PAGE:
If Plantae Health owner Andrew J. Anderson is convicted of abuse and other felony charges, he’ll join a short list of Central Oregon marijuana business owners who have come under scrutiny by regulators for criminal activity.
The Oregon Liquor Control Commission denied a worker permit to Oregrown CEO Aviv Hadar because of a 2015 assault conviction, though that decision was overturned by an administrative law judge. The OLCC revoked the licenses of Charles Ringo and Leonard Peverieri after their growing operation was linked to an illegal lab making high-potency extracts.
The OLCC takes a case-by-case approach to criminal backgrounds of people applying to work in the marijuana industry and the conduct of current licensees. While the agency has run background checks for 44,622 worker permits, state regulators can’t say how many of those turned up criminal records. The criminal background information isn’t available because the OLCC doesn’t keep track of it after the screening process.
Since the OLCC began issuing recreational cannabis licenses in 2016, only six license applicants and 194 licensed workers have been denied because of criminal issues, false statements or previous denial of a license, according to the most recent OLCC report.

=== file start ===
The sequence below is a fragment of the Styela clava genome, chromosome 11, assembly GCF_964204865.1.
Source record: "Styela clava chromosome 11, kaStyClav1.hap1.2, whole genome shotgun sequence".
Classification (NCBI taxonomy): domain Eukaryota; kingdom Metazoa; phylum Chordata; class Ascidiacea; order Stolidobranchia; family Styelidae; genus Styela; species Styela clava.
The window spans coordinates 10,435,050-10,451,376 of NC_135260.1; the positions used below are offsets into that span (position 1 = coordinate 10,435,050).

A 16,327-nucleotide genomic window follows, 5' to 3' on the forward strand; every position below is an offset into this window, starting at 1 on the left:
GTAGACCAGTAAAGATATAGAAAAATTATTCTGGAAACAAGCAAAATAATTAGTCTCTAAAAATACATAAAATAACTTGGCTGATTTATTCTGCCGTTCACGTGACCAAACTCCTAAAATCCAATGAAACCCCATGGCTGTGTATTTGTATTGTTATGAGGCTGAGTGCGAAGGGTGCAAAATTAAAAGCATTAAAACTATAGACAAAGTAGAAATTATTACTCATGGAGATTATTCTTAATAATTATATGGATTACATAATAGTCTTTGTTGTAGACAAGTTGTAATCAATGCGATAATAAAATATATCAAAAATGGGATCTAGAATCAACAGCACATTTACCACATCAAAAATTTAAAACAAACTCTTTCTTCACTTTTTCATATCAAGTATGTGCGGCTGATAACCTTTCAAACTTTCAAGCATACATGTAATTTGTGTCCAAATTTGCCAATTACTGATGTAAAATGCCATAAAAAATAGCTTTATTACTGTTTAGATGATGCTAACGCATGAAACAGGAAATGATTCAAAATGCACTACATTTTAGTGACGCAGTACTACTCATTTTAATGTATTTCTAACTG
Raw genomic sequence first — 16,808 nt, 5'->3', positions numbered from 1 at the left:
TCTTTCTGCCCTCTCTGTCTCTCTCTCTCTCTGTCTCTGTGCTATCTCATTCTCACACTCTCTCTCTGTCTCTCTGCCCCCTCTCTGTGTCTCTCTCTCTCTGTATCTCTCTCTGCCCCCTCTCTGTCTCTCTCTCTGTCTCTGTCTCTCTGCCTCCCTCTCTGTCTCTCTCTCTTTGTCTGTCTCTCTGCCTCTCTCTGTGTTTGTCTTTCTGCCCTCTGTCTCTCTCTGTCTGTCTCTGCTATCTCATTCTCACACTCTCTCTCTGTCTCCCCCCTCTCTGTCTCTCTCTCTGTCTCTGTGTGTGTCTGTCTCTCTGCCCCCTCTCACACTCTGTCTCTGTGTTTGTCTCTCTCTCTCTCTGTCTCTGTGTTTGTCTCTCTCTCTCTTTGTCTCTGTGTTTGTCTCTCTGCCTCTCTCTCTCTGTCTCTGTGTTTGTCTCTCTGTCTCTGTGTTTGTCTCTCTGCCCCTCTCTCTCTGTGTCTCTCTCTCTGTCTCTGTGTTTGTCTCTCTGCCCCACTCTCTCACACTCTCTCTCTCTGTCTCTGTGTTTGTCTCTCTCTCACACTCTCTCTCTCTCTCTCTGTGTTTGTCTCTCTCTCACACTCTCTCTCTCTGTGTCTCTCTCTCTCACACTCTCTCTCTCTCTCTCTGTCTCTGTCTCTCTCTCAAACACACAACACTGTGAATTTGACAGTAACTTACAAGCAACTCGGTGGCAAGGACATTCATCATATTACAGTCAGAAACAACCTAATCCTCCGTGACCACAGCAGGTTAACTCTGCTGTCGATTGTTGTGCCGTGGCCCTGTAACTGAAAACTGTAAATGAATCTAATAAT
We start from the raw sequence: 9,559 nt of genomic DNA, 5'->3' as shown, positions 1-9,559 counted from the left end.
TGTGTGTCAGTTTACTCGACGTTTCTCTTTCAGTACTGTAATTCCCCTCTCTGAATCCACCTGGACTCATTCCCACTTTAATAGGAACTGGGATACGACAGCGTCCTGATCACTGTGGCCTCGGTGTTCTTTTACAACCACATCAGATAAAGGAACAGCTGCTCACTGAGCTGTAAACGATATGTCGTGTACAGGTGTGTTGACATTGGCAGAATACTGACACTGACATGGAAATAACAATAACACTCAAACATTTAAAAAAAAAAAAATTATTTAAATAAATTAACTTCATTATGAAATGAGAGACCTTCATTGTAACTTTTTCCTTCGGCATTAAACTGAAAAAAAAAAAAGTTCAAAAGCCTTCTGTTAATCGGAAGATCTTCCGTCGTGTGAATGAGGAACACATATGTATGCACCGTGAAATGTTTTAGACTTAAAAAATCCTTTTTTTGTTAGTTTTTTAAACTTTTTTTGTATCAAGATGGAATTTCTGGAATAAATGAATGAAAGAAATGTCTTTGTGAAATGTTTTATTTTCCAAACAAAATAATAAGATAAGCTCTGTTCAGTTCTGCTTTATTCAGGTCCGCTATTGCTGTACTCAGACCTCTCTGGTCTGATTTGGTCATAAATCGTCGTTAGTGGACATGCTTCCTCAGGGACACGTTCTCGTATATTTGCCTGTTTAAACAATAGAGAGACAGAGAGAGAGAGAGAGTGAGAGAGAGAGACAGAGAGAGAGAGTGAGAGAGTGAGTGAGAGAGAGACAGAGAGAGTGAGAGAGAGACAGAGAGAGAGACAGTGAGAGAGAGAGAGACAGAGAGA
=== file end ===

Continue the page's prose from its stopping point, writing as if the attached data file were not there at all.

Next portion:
“We’re transitioning from a black market to a recreational system, so it’s important that we don’t exclude the people who really started the industry in Oregon,” said Justin Reed, compliance officer at Shadowbox Farms in southern Oregon. “The overall effect on the industry has been super positive.”
The Legislature recently passed Senate Bill 420, which makes it easier for people previously convicted of possession, delivery or manufacture of marijuana to have a conviction set aside because the offense is no longer illegal.
Regulators and at least one cannabis advocate draw a line at violent crimes and abuse.
“We’re not bad people,” said Madeline Martinez, Oregon National Organization for the Reform of Marijuana Laws executive director. “If you have a record as a black market grower or distributor, you haven’t hurt anyone. But there are bad actors.”
So when Anderson, owner of a retail marijuana shop, was charged in Deschutes County Circuit Court in May with 20 counts including involuntary servitude and kidnapping, it raised the question of how the OLCC would respond.